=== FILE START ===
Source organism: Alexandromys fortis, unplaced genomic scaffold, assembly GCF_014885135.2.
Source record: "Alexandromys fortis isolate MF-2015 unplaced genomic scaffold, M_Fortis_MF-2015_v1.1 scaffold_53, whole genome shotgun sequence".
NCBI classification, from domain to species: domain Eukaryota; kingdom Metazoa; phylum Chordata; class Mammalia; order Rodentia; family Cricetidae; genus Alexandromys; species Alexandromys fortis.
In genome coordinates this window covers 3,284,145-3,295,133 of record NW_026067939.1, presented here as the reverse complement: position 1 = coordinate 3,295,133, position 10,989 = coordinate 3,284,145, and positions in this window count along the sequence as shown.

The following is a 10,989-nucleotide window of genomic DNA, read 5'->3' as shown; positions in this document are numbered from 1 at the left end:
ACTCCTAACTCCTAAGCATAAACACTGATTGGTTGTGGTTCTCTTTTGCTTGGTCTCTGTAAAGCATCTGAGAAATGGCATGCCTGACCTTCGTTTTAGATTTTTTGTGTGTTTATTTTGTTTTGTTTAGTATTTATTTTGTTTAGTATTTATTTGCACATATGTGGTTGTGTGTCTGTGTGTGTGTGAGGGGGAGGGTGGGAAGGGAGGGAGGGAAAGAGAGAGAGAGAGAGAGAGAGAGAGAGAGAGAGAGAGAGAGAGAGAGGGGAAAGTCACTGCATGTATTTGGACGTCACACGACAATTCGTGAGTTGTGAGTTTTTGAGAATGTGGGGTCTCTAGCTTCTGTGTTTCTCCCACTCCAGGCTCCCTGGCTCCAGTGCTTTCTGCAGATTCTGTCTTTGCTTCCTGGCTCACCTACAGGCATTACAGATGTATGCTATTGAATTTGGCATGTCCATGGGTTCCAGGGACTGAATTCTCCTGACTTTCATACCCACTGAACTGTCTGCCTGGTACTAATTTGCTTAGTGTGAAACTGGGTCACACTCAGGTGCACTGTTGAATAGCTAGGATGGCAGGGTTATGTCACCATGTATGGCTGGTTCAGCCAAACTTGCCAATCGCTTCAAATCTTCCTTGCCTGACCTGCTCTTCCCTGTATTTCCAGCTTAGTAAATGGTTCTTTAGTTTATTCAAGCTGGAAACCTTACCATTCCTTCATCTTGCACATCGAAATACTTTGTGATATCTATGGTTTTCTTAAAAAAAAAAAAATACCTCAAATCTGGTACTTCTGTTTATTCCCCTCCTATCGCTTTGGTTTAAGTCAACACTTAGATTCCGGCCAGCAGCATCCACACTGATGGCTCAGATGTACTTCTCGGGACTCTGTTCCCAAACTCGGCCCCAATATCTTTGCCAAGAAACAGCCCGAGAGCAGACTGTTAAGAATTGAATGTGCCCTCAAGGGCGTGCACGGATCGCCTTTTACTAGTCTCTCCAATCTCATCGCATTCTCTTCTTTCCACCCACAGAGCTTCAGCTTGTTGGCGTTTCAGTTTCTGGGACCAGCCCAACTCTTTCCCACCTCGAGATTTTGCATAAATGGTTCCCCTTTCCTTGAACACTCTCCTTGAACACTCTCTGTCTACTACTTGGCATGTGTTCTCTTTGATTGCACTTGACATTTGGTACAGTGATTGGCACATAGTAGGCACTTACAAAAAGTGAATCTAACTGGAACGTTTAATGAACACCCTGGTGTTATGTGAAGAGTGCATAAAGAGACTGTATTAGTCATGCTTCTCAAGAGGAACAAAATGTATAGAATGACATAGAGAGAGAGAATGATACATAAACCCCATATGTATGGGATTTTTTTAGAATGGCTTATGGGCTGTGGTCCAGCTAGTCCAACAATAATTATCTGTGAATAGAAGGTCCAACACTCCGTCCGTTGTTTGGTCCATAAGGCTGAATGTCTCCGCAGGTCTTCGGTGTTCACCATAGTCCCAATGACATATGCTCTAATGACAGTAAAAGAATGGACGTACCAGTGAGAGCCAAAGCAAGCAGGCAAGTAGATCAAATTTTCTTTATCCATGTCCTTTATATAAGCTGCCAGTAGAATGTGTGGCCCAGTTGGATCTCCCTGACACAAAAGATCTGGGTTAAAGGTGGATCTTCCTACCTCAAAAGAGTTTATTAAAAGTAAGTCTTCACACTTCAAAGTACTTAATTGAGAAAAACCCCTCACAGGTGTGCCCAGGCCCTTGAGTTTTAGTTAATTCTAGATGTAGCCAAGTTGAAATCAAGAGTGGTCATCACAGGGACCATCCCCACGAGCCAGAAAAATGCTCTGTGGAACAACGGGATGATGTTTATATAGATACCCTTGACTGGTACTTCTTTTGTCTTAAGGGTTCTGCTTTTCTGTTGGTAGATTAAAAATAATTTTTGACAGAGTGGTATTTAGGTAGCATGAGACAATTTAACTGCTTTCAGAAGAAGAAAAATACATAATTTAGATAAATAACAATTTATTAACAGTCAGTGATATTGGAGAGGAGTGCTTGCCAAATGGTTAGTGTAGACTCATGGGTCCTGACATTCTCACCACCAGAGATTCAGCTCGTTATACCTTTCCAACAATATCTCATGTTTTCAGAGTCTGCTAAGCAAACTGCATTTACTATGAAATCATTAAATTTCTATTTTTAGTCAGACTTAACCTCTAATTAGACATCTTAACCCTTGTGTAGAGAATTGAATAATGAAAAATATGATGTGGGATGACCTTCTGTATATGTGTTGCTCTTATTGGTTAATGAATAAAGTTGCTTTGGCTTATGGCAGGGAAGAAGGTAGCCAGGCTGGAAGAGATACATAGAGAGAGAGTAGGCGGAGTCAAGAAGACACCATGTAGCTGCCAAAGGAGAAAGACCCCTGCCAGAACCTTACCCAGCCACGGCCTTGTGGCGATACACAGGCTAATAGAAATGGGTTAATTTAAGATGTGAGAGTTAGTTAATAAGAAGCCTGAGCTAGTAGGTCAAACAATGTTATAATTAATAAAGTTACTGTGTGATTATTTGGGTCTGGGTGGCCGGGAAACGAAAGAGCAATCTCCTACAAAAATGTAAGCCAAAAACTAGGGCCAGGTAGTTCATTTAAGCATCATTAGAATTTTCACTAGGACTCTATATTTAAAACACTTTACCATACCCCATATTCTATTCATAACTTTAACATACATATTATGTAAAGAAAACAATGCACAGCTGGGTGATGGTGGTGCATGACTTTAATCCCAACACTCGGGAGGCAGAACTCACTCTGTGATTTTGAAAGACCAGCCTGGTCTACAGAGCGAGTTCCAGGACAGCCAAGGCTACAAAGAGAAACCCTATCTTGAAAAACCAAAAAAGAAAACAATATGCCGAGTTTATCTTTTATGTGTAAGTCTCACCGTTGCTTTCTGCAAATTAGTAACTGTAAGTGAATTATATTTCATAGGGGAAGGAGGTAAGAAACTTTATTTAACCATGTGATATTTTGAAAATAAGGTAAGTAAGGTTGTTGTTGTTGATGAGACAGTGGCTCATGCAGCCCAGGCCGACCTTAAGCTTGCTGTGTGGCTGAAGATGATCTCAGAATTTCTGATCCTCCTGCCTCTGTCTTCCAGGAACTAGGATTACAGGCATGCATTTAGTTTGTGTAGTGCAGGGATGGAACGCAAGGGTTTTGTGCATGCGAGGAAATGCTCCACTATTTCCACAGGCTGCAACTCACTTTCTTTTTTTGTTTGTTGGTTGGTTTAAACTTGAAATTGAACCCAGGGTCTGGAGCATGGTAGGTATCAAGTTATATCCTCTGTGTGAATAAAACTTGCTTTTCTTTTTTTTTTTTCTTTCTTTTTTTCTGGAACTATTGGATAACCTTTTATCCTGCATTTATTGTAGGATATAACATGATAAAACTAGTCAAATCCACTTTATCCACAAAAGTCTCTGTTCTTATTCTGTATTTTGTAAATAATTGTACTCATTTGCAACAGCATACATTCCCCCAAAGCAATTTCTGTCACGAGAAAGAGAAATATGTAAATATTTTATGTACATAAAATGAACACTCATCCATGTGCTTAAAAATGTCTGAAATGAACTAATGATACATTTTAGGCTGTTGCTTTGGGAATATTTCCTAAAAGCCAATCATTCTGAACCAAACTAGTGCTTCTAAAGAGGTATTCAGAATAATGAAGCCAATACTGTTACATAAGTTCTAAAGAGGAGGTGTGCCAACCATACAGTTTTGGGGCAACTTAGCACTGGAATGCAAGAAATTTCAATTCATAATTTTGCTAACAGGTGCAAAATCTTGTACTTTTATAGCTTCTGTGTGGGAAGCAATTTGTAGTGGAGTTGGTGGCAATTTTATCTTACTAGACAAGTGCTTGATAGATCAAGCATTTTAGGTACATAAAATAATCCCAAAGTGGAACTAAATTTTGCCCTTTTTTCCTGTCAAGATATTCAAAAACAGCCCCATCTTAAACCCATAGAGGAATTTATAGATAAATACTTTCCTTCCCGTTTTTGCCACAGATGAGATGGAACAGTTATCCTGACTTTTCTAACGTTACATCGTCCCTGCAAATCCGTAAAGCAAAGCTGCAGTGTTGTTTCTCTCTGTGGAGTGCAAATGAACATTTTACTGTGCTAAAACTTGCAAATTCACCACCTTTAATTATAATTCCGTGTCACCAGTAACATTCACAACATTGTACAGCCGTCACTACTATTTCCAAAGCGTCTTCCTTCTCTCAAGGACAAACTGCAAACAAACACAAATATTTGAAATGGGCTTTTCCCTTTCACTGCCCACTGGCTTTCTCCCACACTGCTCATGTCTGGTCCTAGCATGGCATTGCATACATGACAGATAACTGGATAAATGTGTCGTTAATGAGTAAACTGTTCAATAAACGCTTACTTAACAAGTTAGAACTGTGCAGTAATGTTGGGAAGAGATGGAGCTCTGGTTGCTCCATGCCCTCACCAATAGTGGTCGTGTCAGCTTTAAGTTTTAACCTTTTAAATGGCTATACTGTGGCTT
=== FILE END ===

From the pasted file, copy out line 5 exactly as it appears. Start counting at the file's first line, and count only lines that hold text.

The following is a 10,989-nucleotide window of genomic DNA, read 5'->3' as shown; positions in this document are numbered from 1 at the left end: